Bracton, Henry De, Lld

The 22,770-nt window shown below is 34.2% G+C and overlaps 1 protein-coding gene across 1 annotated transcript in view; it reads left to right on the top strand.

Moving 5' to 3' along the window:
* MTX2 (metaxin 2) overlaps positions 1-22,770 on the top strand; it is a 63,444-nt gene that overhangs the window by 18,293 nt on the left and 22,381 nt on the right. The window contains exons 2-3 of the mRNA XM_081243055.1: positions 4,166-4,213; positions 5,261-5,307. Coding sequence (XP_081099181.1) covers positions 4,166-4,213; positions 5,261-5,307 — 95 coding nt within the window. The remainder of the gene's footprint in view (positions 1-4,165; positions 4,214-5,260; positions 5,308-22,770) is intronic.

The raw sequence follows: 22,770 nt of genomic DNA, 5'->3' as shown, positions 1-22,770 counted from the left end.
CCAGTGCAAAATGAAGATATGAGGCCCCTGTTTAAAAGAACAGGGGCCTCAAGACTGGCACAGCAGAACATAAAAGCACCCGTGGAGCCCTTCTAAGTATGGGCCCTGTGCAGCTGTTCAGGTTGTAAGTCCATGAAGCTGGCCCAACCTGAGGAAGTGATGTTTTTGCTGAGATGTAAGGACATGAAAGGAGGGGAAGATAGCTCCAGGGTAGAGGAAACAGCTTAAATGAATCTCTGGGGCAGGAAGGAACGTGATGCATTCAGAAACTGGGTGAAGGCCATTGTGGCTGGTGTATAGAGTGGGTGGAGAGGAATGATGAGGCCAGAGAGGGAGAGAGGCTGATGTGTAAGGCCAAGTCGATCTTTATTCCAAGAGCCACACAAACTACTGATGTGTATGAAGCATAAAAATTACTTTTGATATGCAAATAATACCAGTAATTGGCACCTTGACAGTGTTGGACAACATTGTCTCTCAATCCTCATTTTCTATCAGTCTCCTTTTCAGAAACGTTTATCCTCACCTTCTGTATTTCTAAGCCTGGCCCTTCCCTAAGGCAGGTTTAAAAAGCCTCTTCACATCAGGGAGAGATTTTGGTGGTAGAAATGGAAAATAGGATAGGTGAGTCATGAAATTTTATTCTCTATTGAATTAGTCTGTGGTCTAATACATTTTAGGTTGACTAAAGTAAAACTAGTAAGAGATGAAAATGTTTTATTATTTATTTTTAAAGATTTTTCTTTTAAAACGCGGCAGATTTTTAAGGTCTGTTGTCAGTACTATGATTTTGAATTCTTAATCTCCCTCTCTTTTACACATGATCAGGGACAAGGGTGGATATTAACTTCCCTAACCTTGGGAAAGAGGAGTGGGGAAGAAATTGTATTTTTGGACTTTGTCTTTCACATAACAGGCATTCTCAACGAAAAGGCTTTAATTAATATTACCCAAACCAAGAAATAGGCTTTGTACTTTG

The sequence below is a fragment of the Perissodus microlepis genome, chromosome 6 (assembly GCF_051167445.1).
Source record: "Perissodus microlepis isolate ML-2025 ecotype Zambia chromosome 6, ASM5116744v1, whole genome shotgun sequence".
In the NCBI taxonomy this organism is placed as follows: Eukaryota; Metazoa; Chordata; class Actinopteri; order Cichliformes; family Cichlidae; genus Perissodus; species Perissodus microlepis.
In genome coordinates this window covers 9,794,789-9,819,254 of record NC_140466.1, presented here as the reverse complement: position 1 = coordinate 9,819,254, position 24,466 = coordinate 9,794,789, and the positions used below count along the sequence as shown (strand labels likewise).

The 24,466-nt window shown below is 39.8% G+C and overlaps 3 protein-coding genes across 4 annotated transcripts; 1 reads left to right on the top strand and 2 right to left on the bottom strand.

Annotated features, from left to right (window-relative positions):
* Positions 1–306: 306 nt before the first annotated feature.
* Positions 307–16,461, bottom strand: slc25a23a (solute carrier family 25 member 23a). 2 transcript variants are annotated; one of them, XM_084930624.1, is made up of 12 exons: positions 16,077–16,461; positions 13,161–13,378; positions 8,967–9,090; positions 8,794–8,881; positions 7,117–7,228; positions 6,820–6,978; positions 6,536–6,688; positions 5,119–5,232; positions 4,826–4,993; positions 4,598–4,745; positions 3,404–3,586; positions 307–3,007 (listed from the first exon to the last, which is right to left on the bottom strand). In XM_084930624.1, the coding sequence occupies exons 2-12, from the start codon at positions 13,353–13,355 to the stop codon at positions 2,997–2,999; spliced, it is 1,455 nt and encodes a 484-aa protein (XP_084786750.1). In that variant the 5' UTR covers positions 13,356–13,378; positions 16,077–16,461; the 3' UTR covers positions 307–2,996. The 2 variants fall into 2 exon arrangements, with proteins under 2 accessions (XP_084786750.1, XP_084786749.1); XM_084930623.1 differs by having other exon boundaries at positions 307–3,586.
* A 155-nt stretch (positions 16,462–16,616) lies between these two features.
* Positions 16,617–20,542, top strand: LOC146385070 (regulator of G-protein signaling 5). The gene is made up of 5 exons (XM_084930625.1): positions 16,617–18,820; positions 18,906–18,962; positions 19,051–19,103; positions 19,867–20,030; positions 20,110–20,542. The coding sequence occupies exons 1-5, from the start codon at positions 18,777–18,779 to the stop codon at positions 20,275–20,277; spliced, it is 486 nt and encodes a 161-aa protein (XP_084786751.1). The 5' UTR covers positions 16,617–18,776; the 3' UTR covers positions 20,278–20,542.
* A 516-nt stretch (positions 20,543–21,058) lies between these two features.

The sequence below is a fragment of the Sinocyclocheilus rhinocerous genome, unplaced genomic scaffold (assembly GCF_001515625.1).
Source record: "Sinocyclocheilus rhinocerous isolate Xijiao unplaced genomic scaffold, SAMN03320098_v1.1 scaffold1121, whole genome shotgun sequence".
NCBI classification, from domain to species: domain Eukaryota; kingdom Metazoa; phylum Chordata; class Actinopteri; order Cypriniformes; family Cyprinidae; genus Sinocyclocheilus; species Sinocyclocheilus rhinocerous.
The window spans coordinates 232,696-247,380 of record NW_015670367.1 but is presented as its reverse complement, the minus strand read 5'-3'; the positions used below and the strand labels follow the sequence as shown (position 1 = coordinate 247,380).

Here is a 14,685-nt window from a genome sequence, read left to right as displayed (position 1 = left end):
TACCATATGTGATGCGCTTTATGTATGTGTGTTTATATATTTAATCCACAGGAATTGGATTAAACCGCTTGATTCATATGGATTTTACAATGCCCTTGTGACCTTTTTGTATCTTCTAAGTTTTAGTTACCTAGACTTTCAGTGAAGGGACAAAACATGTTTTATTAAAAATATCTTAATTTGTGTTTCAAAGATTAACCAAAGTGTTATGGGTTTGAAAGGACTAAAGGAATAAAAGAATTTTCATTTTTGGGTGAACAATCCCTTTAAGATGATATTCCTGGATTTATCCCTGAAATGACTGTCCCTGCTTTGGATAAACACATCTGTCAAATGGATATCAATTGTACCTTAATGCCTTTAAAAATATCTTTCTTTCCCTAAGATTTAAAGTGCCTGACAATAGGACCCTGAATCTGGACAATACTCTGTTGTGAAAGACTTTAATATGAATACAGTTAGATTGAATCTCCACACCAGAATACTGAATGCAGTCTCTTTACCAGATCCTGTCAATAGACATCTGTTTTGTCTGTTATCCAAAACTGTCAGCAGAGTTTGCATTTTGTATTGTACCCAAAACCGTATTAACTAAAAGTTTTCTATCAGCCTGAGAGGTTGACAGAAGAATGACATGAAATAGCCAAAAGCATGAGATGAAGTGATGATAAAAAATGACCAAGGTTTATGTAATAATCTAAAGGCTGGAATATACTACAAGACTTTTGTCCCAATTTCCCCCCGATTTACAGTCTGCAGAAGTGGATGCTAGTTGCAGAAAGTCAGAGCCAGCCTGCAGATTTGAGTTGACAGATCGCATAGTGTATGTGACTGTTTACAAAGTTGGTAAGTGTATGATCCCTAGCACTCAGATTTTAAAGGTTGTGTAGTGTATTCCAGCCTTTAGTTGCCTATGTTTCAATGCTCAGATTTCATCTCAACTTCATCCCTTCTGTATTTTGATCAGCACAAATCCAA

Bracton, Henry De, LL.D., a learned ecclesiastic, was chief justiciary in the reign of Henry III. He was probably a native of Bretton-Clovelly, in Devonshire. He studied at Oxford, and is believed to have delivered lectures in that university. He was appointed a justice itinerant for the counties of Nottingham and Derby in 1245. In 1254 the king assigned to him by letters patent the use of a house in London belonging to William, late earl of Derby, during the minority of the heir, and in 1263 he was collated to the archdeaconry of Barnstaple. In 1265 he was appointed chief justiciary, and held that office until the end of 1267, when all notice of him ceases. He wrote a learned work, entitled De Legibus et Consuetudinibus (first printed in 1569), modelled after the Institutes of Justinian. See Encyclop. Brit. (9th ed.), s.v.; Allibone, Dict. of Brit. and Amer. Authors, s.v.

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